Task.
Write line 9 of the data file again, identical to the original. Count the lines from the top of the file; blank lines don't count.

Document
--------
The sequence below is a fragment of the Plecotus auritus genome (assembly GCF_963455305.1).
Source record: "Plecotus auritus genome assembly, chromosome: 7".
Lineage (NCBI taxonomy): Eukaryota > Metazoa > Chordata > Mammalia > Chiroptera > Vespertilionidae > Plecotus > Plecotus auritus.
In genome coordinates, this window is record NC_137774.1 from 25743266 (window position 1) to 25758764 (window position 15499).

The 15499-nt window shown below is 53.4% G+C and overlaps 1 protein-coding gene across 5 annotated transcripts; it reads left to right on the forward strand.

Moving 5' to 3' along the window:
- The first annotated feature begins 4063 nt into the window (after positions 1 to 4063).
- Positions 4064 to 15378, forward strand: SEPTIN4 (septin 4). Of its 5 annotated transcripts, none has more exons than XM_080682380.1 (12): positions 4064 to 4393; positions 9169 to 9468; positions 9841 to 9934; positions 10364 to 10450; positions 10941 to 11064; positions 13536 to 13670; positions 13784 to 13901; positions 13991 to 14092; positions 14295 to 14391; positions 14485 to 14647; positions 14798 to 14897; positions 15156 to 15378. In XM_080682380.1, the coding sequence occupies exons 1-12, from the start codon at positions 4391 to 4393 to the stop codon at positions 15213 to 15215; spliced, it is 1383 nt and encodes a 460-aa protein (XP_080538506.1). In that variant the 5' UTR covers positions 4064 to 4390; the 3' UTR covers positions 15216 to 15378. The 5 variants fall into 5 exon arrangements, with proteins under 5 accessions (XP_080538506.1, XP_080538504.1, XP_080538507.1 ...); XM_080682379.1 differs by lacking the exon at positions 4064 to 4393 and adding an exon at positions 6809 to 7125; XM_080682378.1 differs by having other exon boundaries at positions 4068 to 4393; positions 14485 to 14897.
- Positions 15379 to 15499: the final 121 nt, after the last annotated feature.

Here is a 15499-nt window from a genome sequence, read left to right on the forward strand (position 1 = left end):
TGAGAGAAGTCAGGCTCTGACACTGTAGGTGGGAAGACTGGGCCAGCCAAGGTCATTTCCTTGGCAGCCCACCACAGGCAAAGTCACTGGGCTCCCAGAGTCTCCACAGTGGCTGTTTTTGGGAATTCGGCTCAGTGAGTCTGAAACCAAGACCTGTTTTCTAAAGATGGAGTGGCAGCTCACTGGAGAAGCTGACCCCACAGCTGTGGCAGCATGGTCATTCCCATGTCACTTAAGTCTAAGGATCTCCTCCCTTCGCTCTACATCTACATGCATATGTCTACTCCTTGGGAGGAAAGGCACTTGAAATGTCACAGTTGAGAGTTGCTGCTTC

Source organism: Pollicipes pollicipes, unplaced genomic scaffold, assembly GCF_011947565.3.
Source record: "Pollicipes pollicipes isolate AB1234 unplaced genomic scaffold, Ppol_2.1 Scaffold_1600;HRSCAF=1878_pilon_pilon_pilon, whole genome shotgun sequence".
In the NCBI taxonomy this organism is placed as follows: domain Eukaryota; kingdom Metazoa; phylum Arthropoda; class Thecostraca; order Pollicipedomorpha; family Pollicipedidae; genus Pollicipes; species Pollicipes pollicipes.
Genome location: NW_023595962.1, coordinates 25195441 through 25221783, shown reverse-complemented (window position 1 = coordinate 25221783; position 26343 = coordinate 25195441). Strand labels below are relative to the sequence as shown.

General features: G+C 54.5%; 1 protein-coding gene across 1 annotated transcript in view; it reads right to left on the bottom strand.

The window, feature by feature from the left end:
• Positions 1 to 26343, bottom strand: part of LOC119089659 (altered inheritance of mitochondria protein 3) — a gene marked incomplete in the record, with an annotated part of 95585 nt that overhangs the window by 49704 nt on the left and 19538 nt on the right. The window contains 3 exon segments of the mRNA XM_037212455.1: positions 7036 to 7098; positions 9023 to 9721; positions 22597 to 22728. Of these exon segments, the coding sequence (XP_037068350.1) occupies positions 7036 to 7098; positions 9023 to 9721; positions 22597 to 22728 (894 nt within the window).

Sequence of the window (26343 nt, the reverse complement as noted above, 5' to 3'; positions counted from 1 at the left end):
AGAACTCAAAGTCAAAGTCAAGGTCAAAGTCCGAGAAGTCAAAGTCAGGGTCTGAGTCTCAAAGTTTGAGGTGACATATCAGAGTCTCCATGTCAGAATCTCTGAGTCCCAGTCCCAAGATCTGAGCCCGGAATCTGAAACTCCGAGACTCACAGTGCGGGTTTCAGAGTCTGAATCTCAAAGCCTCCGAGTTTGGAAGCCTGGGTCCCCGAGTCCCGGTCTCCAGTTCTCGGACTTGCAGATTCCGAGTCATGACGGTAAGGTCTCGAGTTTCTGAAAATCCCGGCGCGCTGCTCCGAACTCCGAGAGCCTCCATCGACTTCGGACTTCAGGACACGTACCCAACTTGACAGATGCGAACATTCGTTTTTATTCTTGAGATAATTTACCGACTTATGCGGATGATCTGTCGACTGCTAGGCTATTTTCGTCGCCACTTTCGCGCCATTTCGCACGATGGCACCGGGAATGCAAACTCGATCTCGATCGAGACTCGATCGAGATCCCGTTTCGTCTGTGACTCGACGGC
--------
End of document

- Positions 15379 to 15499: the final 121 nt, after the last annotated feature.